I’ve just finished a book, The Doors of Heaven, by Richard Brooks, a spittle-flecked fulmination on the afterlife, based entirely on the book of Revelations. It would be difficult to write a coherent book based on the bizarre prophesies of Revelations; thankfully, Brooks doesn’t even try. If nothing else, the book offers an insight into the mindset of total religious conviction; at no point in The Doors of Heaven does the author doubt the veracity of his source material. Every word of the Bible - even Revelations - is the literal truth.
He lays his cards on the table right away. “There are only two possible destinations at the end of life’s journey”, he writes. “One is heaven. One is hell”. There are no doe-eyed virgins in the Biblical heaven. Though Brooks is keen to go there, and wants readers of the book to join him, the attractions of heaven are not immediately apparent. “Heaven is not (and never will be) a place of idleness. For a start, the praise of God in heaven continues day and night without ceasing. Once there, we shall be like the angels of God in this respect - while nothing will be toilsome, laborious or painful about our work, every moment will be spent in the delightful worship and service of our glorious and gracious God”.
Read that again: “every moment will be spent in the delightful worship and service of our glorious and gracious God”. That’s what heaven is like (Christopher Hitchens called it a "celestial North Korea"). If heaven doesn’t sound very appealing, just consider the alternative. “All that scripture says of the awfulness of hell is not only true, but true eternally. For ever! The lake of fire goes on burning. The hungry worm goes on feeding. The rubbish dump (Gehenna) goes on rotting and smouldering. The darkness goes on spreading its cloak of gloom. The wailing and the crying is always heard. To be condemned to hell is truly to be condemned for ever”.
Brooks wastes no time in speculating about the fate of those who have the temerity to worship other gods. The Bible says they’re all going to hell… and that’s good enough for him. “It is not all the dead who are blessed. There is no blessing on the Christless dead; they rush into an undone eternity, unpardoned, unholy. You may put their body in a splendid coffin; you may print their name in silver on the lid; you may bring the company of mourners to the funeral, in suits of solemn black; you may lay the coffin slowly in the grave; you may spread the greenest sod above it; you may train the sweetest flowers to grow over it; you may cut a white stone, and grave a gentle epitaph to their memory; still it is but the funeral of a damned soul. You cannot write “blessed” where God hath written “cursed”.” (note to any members of my family who are reading this: don’t engage this guy to officiate at my funeral).
Towards the end of the book Brooks adopts a more confidential tone, as he addresses unbelievers. “Oh! that God would make you thirsty for salvation and thirsty for himself. You need to see the value of your soul and to realise that you are in danger of eternal ruin without Christ. You need to feel as a real burden the weight of your unforgiven sin, and to acknowledge that it is against God, first and most important of all, that you have sinned. You need to have laid upon your conscience what it is to be guilty before God, to be unclean and separated from him, grieving him, under his last judgement. You need to see that the only one to whom you can turn for help and relief, the only one who can bring you any remedy and hope, the only one who can reconcile you to God, is the Lord Jesus Christ”.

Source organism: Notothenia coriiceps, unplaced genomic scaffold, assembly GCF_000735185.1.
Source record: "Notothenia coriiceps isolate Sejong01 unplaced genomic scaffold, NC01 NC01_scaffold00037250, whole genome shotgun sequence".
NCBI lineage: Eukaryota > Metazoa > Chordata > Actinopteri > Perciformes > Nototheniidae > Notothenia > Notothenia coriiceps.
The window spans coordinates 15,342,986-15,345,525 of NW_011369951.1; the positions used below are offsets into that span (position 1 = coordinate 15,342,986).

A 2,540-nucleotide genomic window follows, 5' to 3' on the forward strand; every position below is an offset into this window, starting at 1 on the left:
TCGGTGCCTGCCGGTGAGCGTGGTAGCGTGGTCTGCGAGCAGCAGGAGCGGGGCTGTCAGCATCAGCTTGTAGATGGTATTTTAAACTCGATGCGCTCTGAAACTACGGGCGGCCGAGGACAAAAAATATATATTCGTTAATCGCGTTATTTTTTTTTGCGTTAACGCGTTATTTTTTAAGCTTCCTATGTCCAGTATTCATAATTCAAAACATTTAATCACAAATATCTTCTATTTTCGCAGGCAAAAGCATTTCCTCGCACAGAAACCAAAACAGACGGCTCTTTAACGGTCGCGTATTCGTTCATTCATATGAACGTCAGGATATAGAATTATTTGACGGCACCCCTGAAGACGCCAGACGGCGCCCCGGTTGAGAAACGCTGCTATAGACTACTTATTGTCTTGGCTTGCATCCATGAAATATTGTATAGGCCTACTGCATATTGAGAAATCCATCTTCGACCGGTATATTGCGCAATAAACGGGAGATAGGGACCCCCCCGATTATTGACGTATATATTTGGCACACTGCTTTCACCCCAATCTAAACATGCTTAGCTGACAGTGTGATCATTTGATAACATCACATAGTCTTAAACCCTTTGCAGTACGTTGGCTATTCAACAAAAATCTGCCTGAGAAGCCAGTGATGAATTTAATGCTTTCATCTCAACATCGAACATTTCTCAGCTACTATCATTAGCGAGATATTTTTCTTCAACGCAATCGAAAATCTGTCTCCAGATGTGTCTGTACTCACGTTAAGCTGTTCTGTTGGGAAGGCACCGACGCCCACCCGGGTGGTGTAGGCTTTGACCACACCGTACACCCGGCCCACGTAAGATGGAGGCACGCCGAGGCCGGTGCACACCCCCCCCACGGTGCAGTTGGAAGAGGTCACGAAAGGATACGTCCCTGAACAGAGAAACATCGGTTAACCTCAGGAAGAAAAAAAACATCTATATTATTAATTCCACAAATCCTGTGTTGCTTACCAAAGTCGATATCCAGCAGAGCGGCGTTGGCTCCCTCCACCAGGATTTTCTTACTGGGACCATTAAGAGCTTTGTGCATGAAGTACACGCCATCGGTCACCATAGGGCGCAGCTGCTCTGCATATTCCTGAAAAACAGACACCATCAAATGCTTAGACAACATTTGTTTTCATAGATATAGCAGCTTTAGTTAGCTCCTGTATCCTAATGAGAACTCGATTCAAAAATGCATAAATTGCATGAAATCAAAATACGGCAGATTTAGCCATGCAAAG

What is sin, you ask? “The slightest transgression of God’s law, and the commandments, the minutest departure from God’s spotless holiness, the tiniest shortfall from God’s unbending standards is sin”. Ah, right. A lustful thought just popped into my head, unbidden; that isn’t going to help.
Brooks warns believers not to assume they’re going to heaven. “However unpalatable, unpleasing, unattractive, unacceptable, or unsavoury anyone may find this doctrine to be: hell is real, just as heaven is real. And real people are already there, including some we have known already in our lives. And real people will yet go there, including, it may be, some who are reading this book”. Gulp…
He ends the book on a more cheerful note. “It is death that brings us to this unchangeable, eternal rest, and which explains how a Christian’s death-day is better than his birthday, and why a believer’s dying day is his best day. This accounts for the fact that so many of the martyrs welcomed the messengers who came to tell them of their impending execution, hugged the stake, or clapped their hands in the midst of the flames”.
Though written in 1998, The Doors of Heaven reads like it was written two or three centuries earlier. As is usual, with this kind of book, there is no evidence whatsoever that anything in this blessedly brief diatribe is true. I don’t really approve of burning books (any more than I approve of burning idolators, heretics or blasphemers), but maybe I’ve been too hasty…